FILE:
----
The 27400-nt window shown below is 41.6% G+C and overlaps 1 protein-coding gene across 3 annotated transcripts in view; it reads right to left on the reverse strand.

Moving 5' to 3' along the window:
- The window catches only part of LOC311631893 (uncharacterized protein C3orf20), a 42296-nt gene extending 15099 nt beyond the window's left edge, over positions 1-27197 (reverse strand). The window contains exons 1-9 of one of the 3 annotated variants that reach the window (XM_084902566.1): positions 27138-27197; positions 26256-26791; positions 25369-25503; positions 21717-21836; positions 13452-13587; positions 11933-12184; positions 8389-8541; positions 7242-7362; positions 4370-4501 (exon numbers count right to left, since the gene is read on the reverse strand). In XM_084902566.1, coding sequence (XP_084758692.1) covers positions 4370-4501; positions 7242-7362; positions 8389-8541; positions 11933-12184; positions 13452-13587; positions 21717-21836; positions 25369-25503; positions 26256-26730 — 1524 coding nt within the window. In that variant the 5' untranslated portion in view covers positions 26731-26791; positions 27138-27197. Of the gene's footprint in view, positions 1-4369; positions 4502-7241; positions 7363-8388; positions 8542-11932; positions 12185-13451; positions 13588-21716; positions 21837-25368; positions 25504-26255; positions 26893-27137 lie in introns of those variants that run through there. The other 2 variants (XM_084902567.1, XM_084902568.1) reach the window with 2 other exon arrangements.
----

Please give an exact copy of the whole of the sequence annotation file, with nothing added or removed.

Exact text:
The 27400-nt window shown below is 41.6% G+C and overlaps 1 protein-coding gene across 3 annotated transcripts in view; it reads right to left on the reverse strand.

Moving 5' to 3' along the window:
- The window catches only part of LOC311631893 (uncharacterized protein C3orf20), a 42296-nt gene extending 15099 nt beyond the window's left edge, over positions 1-27197 (reverse strand). The window contains exons 1-9 of one of the 3 annotated variants that reach the window (XM_084902566.1): positions 27138-27197; positions 26256-26791; positions 25369-25503; positions 21717-21836; positions 13452-13587; positions 11933-12184; positions 8389-8541; positions 7242-7362; positions 4370-4501 (exon numbers count right to left, since the gene is read on the reverse strand). In XM_084902566.1, coding sequence (XP_084758692.1) covers positions 4370-4501; positions 7242-7362; positions 8389-8541; positions 11933-12184; positions 13452-13587; positions 21717-21836; positions 25369-25503; positions 26256-26730 — 1524 coding nt within the window. In that variant the 5' untranslated portion in view covers positions 26731-26791; positions 27138-27197. Of the gene's footprint in view, positions 1-4369; positions 4502-7241; positions 7363-8388; positions 8542-11932; positions 12185-13451; positions 13588-21716; positions 21837-25368; positions 25504-26255; positions 26893-27137 lie in introns of those variants that run through there. The other 2 variants (XM_084902567.1, XM_084902568.1) reach the window with 2 other exon arrangements.